Cybersecurity Dev Blog

Zero Trust - Device Security

In my previous article on Zero Trust for Applications, I concluded with how we need to focus on ZT approach for code compile/build and for application execution. Next, let’s take a look at the workloads/devices on which these applications run. The movie quote from this article is taken in reference to HAL 9000 , an AI that goes rogue in “2001: A Space Odyssey”. Rogues AIs are an interesting question, but the implication from the movie remains the same for a rogues device on the corporate network.

Zero Trust - Application Security

This will be Part 3 of my series of articles on Zero Trust. Applications perhaps receive the least amount of attention when it comes to implementing Zero Trust. The level of trust given to applications is often surprising considering the rate at which vulnerabilities are being discovered (yes, title quote is from The Matrix). The tendency is to protect the device, network and the data and assume applications will automatically be protected within this sandwich of security.

Zero Trust - Data Security

This will be Part 2 of my series of articles on Zero Trust. And let’s start with data, the “chewy core” of the traditional M&M Information Security model. In the traditional cybersecurity model, data is protected via encryption and access control, and an entity (user or device) gains the “trust” to the decrypted data by fulfilling some authentication and authorization requirements. However, there is no real-time check on whether the basis for that trust has changed.

Zero Trust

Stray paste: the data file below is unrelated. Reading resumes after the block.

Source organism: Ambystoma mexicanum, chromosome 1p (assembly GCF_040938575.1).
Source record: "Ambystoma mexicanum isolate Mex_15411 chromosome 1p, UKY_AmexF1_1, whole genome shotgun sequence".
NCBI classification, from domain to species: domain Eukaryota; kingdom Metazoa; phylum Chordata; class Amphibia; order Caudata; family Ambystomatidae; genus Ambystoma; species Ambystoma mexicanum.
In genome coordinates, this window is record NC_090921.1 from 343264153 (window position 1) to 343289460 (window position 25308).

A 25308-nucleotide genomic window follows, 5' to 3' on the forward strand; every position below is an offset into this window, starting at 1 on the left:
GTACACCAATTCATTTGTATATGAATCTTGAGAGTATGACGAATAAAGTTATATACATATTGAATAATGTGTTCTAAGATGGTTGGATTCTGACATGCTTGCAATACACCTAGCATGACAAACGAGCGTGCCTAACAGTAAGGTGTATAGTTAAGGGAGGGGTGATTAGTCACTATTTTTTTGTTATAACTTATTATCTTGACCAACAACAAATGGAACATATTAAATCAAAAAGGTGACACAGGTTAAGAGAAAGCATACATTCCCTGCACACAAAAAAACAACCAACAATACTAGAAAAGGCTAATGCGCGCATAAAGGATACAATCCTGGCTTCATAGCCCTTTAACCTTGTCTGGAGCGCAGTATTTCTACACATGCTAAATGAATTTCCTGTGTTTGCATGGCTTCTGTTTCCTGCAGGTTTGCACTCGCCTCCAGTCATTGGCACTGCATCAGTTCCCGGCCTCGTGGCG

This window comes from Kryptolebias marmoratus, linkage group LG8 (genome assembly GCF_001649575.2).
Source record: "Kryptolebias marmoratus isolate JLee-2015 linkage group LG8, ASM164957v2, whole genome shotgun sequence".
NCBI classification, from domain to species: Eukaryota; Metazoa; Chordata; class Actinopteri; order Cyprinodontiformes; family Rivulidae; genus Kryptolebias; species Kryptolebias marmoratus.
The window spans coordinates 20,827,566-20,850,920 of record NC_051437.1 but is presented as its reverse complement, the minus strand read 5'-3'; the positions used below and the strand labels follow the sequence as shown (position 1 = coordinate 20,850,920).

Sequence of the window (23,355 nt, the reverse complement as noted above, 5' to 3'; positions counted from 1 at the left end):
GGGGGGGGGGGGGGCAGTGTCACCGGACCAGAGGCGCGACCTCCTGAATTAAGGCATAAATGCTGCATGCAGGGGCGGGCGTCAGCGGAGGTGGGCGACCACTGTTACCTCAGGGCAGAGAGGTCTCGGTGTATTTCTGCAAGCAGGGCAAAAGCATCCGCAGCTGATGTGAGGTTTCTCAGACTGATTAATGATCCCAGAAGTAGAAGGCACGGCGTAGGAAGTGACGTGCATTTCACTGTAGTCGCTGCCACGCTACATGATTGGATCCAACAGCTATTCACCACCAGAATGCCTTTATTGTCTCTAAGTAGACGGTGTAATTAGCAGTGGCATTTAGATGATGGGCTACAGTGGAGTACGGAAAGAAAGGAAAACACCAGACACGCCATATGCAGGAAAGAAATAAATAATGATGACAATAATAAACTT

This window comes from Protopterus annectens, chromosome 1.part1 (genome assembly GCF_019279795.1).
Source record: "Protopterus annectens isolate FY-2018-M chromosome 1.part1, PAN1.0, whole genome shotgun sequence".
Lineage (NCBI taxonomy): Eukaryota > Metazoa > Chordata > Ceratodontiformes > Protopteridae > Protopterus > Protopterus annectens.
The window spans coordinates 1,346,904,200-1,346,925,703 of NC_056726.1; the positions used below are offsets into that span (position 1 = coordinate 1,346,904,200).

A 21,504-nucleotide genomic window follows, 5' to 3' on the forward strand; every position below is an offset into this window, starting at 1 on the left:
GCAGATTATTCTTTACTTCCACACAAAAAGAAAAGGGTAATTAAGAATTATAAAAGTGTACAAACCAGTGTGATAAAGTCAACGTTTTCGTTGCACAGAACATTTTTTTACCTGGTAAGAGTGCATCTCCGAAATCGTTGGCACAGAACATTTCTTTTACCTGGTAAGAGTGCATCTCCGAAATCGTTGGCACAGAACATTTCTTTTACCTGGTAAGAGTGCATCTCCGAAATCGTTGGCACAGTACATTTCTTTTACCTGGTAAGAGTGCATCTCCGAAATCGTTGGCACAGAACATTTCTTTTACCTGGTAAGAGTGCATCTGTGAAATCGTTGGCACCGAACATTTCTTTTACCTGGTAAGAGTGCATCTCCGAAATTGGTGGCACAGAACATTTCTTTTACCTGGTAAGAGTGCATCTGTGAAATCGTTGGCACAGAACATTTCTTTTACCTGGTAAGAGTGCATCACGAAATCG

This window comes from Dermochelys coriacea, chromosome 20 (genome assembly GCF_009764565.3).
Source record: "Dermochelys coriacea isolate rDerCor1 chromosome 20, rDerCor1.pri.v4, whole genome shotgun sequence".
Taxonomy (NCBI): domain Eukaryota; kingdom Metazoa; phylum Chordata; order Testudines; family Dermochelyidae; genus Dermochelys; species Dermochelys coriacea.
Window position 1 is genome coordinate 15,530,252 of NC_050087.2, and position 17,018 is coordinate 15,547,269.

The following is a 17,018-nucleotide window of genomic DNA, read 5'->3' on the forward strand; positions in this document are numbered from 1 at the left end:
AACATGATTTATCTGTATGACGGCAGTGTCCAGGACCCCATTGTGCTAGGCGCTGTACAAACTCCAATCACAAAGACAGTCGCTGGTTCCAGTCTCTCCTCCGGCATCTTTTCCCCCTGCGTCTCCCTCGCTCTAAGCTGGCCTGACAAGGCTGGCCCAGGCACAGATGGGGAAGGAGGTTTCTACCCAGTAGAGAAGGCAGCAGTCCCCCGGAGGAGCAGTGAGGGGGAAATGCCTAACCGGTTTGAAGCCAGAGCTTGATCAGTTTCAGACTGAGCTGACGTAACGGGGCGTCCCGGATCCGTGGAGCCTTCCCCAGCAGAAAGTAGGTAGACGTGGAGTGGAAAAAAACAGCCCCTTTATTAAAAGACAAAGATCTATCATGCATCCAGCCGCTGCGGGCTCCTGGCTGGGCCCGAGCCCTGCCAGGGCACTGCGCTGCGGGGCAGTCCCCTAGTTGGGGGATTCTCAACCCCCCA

Zero Trust is a term attributed to Stephen Marsh and mentioned in his ’94 doctoral thesis “Formalising Trust as a Computational Concept” (link to original thesis ). The more than 200 page thesis delves into aspects of defining Trust and it’s relationship to Time, Memory, Optimism vs. Pessimism, Pragmatism vs. Realism and other variables and attempts to arrive at a mathematical definition of Trust. Fortunately for us Cybersecurity practitioners, Zero Trust has since been studied, developed and evolved into a much simpler concept and security architecture.

Yet another Phishing Incident Response Playbook

After some discussions with peers from other organizations, I was surprised by the lack of automation and end-to-end process for managing phishing incidents. So, without much preamble, let’s jump in to what an IR playbook would look like that relies heavily on automation. Scenario: Acme runs their email on the cloud (eg: O365) and already has an anti-phishing filter service deployed that effectively blocks most phishing as well as spam emails.